An empirical relation is presented for estimating the ages of rich starclusters in the Large Magellanic Cloud (LMC), to within a factor ofabout 2, from their integrated UBV colors. The calibration is based onpublished ages for 58 LMC clusters derived from main-sequencephotometry, integrated spectra, or the extent of the asymptotic giantbranches. Using stellar population models, a sample of LMC clusters moremassive than about 10,000 solar masses is isolated, which is correctedfor incompleteness as a function of magnitude. An unbiased agedistribution for three clusters is then determined. The number ofclusters decreases with increasing age in a manner that is qualitativelysimilar to the age distribution for the open clusters in our Galaxy. TheLMC age distribution is, however, flatter, and the median age of theclusters is greater. If the formation rate has been approximatelyconstant over the history of the two galaxies, then the age distributionobtained here implies that clusters are disrupted more slowly in theLMC. The results contain no evidence for bursts in the formation ofclusters, although fluctuations on small time scales and slow variationsover the lifetime of the LMC cannot be ruled out.
|Photometric studies of composite stellar systems. V - Infrared photometry of star clusters in the Magellanic clouds|
Abstract image available at:http://adsabs.harvard.edu/abs/1983ApJ...266..105P
|An ellipticity - age relation for globular clusters in the Large Magellanic Cloud. I - Measurements|
It is pointed out that the rich star clusters of the Magellanic Cloudsresemble the globular clusters of the Galaxy. The present investigationhas the objective to determine the shapes of these clusters and theirdependence on age. The study has been restricted to the Large MagellanicCloud (LMC) because the Small Magellanic Cloud (SMC) does not provide alarge enough sample for the statistical analysis. The shapes of globularclusters are usually expressed in terms of ellipticities. Attention isgiven to the measurement of ellipticities with the aid of a ruler and agraduated magnifying glass, star count data on 12 LMC clusters, and ageestimates. It is found that estimates of the ellipticities of globularclusters made by eye are in excellent agreement with those based on starcounts. The ellipticity-age relation is probably explained mostnaturally by internal evolution in the structure of globular clusters.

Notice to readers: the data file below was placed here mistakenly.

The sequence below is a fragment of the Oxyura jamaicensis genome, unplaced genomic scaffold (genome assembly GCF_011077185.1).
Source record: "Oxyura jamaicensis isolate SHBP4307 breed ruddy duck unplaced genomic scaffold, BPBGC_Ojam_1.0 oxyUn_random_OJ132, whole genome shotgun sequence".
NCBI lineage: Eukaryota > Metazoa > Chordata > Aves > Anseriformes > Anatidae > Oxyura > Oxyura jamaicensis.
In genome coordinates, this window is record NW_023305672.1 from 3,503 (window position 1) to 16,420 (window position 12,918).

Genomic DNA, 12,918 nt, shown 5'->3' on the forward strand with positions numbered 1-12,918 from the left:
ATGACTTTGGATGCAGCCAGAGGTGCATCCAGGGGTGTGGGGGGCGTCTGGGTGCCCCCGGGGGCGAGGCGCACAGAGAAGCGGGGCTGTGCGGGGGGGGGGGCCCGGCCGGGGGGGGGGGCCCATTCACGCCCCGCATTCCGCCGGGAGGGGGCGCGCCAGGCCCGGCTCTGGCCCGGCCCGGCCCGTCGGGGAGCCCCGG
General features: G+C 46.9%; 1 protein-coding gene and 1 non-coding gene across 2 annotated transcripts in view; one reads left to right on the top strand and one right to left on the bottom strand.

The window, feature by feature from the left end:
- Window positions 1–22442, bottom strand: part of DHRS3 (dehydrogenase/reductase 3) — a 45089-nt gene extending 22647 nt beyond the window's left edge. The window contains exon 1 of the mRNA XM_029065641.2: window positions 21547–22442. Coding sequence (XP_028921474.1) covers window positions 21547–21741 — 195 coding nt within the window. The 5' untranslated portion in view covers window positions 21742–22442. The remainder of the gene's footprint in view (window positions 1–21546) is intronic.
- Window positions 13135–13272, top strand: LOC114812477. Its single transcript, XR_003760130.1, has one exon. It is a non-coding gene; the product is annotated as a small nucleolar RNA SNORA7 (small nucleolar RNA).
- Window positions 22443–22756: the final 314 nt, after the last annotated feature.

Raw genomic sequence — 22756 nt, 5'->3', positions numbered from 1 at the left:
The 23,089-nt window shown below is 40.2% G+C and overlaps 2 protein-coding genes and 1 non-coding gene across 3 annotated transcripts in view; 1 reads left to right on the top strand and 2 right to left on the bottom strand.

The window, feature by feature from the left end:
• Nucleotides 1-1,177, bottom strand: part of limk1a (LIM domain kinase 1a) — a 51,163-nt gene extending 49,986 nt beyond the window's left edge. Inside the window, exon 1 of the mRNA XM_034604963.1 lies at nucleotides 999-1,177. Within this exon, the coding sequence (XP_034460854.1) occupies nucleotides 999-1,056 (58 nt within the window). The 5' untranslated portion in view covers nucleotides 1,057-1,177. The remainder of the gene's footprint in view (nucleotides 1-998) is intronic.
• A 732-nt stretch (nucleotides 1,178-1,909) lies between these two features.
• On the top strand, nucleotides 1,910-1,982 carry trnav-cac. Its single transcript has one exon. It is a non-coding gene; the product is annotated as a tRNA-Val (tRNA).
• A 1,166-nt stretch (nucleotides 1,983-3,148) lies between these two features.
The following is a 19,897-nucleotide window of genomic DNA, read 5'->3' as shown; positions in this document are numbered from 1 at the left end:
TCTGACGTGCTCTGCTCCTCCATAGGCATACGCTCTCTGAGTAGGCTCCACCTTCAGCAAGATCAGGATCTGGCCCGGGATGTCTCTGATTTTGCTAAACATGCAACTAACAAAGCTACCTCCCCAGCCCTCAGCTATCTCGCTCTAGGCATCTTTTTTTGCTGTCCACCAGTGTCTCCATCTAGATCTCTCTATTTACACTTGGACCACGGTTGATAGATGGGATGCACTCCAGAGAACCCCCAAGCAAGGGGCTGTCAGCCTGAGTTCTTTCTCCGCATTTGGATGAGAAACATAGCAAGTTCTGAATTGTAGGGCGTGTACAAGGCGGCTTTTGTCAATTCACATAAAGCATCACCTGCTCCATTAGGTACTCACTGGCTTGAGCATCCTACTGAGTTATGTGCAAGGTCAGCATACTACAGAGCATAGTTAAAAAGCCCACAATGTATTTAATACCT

|UBV photometry of the anticenter cluster Berkeley 21|
Results are presented for a UBV photometric study of about 200 stars inthe faint populous anticenter cluster Be21. Color-magnitude andtwo-color diagrams for two concentric rings centered on star 401 areanalyzed. The cluster stars are found to exhibit a large UV excess, a(B-V) color excess of about 1.0 mag is determined, and a distance of 10to 15 kpc from the sun or 20 to 25 kpc from the galactic center isderived. The color-magnitude diagram of Be21 is shown to bemorphologically quite similar to those of Magellanic Cloud clusters andremarkably dissimilar from those of Milky Way clusters. It is concludedthat Be21 is a highly reddened young metal-poor open cluster located inthe periphery of the galactic disk and that the nature of Be21 issignificant because the cluster may provide important evidence in favorof the ideas that abundance gradients exist across the galactic disk andthat the periphery of the Galaxy is just now condensing.
|Instrumental color-magnitude diagrams for 24 Large Magellanic Cloud star clusters|
Abstract image available at:http://adsabs.harvard.edu/abs/1976ApJS...32..283H
|Color-magnitude diagrams for four rich clusters of the Large Magellanic Cloud|
Color-magnitude diagrams are presented for four very rich clusters ofthe Large Magellanic Cloud. Comparisons with theoretical color-magnitudediagrams show good agreement in the location and distribution of starsin the giant regions. All four have nearly identical ages ofapproximately 50 million years. Each cluster has at least oneanomalously luminous giant of intermediate color and magnitude of about-5.7, over a magnitude brighter than both the observed and predictedgiant branch.
|A Catalogue of Clusters in The LMC|
|NGC 1783, A cluster in the Large Magellanic Cloud|
Abstract image available at:http://adsabs.harvard.edu/abs/1962MNRAS.124..201G